On and On and On.
This is the last chapter. I promise. Cause we're back and unpacked. But it was a while in getting here. The last stint of driving - from Sedona to San Diego with a stop in Quartzite to look at rocks in the insane heat went quickly, with us getting home at a reasonable hour. The rental car - that giant Toyota Sequoia we'd been driving - was returned without any issues the next day after a thorough cleaning but we left the Bonnaroo Vendor Vehicle sticker on it by accident. It drove off into the rows of Enterprise Rental car fleets, a little wiser, a good adventure under it's belt. The other cars looked at it with respect.
Sedona was a treat. Tasting wine, looking at art, an early morning hike into the giant red rock formations and climbing up onto their curving feet - high up so I could see the valley. Breathing with the world - the birds and trees and dirt and bugs and rocks and clouds. I'd open a gallery there one day.
But what of our fearless adventurers? Adventure: One man's adventure is another man's walk in the park. Wherever we find our edge - therein lies the adventure.
I found Violet's hiking edge while we were making our way back to the trailhead in Bryce Canyon. We'd decided to hike the Fairyland Trail - an appropriately named trail that leads in and out of the "hoodoos" as they are called that make up Bryce Canyon, Utah - tall sandy spires, sometimes many stories high, looking like a series of towers in some child's drip sand castle. The spires glow with an orange/sienna sand stone, streaked now and again with white or subtler colorings of green or purple or red from mineral deposits. Dappling them here and there are twisted gnarled trunks of juniper, bristle cone pine and, deeper into the base of the canyon, Douglas firs, thick-trunked and towering over the little washes and scampering chipmunks.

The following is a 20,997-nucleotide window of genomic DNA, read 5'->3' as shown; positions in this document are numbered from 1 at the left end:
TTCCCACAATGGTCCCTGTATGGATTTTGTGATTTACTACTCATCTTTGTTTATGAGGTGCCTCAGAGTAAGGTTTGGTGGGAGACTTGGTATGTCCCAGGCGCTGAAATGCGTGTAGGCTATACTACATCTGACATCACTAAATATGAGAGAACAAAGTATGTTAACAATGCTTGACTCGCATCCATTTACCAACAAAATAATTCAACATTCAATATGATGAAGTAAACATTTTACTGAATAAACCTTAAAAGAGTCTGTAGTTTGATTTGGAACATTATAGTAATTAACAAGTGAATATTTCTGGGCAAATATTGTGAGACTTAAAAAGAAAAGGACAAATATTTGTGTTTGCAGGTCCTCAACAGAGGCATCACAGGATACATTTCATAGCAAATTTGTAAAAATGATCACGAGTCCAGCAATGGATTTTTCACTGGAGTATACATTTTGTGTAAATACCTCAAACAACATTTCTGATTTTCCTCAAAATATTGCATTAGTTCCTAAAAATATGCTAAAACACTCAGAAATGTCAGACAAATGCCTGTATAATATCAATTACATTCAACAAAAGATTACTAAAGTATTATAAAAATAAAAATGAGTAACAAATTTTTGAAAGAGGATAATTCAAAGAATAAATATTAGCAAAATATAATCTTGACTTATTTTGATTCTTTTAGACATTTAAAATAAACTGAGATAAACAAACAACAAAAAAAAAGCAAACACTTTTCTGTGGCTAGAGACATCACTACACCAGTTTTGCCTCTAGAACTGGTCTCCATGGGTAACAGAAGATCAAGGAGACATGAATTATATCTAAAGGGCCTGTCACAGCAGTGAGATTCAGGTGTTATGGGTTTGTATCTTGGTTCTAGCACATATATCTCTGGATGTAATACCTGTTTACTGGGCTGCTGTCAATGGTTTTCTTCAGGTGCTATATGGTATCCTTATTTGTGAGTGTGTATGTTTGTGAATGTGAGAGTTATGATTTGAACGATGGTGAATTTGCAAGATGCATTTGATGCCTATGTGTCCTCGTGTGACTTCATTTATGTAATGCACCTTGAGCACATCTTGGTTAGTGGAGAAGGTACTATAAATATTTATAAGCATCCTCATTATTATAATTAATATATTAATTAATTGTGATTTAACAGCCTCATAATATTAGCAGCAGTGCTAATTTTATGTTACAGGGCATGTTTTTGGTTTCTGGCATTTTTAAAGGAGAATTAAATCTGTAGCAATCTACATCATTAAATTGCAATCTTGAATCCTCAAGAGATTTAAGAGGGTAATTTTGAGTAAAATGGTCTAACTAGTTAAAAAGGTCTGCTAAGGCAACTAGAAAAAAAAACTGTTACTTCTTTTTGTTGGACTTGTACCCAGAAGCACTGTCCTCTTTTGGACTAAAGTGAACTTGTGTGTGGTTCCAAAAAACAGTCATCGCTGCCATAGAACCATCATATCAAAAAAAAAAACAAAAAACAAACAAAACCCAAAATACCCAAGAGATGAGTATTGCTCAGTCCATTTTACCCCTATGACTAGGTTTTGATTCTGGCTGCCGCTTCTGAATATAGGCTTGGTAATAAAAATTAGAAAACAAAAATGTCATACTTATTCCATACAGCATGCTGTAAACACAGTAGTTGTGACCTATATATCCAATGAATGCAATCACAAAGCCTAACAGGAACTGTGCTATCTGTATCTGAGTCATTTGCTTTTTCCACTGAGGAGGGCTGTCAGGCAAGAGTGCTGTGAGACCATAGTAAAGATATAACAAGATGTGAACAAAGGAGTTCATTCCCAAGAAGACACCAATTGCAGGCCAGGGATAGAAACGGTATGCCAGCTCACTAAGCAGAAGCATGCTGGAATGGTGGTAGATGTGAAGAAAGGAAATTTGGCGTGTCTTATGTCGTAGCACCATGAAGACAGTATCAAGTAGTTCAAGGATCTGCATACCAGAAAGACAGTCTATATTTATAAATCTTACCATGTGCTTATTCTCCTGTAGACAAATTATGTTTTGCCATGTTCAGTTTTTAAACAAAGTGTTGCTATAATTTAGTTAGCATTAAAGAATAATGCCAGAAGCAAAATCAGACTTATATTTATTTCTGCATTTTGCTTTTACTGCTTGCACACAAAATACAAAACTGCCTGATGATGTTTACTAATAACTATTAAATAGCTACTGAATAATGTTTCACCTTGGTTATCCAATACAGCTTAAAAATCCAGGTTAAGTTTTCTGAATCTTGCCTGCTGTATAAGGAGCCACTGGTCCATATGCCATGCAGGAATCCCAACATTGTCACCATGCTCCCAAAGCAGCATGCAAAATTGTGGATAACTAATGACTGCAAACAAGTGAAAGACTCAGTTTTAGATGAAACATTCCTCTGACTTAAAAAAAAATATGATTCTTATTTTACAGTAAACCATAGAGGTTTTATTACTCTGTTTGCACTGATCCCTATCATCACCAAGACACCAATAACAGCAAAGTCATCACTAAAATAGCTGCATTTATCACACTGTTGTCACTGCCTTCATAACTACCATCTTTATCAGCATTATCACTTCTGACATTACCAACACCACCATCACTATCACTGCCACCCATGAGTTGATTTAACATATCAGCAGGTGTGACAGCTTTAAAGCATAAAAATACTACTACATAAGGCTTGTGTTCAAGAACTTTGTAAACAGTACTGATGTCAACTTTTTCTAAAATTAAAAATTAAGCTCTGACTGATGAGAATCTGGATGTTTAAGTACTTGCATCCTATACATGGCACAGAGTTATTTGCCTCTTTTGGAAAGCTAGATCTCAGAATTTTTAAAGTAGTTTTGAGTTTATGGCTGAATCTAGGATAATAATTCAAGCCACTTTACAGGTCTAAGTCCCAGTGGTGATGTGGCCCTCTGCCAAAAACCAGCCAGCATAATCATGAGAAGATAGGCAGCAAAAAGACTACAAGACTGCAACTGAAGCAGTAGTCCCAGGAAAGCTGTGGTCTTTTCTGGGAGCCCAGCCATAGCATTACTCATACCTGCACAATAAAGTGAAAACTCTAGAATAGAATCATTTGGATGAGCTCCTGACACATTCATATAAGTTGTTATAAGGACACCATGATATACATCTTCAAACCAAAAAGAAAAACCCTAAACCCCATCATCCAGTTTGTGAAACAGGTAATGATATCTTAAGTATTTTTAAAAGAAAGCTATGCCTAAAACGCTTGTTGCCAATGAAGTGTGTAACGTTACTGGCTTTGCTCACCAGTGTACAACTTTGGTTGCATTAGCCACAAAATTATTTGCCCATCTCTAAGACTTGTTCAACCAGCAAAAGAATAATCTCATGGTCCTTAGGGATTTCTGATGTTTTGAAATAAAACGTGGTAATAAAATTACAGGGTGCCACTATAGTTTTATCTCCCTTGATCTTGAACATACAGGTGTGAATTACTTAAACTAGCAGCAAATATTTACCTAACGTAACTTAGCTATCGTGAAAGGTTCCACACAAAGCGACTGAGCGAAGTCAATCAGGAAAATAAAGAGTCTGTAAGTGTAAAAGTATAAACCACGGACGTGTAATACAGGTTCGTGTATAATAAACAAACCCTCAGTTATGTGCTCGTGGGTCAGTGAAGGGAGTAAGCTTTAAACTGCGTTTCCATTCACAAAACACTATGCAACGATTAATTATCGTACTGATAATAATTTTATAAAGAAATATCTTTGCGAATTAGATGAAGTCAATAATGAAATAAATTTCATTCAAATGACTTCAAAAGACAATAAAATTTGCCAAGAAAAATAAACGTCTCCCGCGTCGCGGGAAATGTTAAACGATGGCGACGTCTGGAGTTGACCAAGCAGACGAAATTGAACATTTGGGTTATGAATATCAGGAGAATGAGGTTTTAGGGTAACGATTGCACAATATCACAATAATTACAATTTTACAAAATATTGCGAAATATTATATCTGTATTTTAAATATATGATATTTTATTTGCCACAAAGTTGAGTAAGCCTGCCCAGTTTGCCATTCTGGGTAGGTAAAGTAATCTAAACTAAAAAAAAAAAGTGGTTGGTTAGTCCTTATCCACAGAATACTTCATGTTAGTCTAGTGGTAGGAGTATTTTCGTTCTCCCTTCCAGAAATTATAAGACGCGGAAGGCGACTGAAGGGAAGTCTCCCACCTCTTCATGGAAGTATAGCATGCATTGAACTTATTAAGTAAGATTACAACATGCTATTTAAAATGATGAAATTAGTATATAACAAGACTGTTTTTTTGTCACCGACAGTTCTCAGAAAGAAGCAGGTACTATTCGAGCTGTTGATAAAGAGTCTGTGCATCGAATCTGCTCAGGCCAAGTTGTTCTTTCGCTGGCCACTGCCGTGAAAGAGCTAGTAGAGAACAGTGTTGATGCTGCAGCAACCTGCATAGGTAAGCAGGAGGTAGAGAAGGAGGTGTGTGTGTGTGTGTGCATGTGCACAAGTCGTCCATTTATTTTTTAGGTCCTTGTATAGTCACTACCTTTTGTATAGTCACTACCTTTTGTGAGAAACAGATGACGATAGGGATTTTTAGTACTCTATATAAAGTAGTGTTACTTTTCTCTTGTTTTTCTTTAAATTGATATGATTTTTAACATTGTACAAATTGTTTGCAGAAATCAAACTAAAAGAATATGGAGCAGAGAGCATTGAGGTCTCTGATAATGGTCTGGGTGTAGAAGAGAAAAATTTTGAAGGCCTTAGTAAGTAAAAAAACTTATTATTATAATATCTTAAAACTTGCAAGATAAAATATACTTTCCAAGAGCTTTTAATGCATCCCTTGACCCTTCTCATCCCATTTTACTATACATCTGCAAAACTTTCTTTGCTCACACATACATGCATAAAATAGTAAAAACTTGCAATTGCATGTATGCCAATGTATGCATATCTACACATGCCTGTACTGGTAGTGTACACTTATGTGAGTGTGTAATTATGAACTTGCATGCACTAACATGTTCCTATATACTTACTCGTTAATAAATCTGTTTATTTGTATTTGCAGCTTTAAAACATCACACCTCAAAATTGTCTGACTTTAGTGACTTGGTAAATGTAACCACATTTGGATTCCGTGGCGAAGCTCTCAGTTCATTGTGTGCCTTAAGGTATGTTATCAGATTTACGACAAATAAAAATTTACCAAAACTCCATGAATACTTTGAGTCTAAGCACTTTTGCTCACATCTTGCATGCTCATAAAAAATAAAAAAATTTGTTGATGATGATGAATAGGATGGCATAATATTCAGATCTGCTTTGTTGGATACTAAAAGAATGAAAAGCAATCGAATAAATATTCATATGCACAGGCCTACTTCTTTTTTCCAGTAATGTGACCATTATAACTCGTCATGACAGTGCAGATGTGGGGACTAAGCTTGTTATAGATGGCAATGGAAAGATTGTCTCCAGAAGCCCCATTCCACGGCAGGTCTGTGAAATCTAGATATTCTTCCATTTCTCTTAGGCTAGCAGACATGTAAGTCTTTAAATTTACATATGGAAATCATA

"What are you thinking about at this moment right now?" I asked as we sat on the cool stone in the shadow of the massive red rock stone arch spanning out over our heads. This arch was a giant circle hewn from the stone by decades of wind and rain. The blue sky beyond it spread out rather infinitely with just a few little cumulus cloud puffs floating through it casting delicate shadows over the red rock towers and cliffs in front of us. We'd hiked up from a grassy valley to the stone towers and the aptly named 'Marching Men' rock formations and then onwards, trudging through beach like sand, passing wind blown sand dunes, delicate curves etched in their crests, and winding twisted junipers, aged and grey.
"War." replied Violet. "Endless war. The concept of 'inheriting war' is so... strange... and sad. That a kid feels he has to go off to war to be a man and have stories to tell about the war because he heard stories from his father..." She trailed off.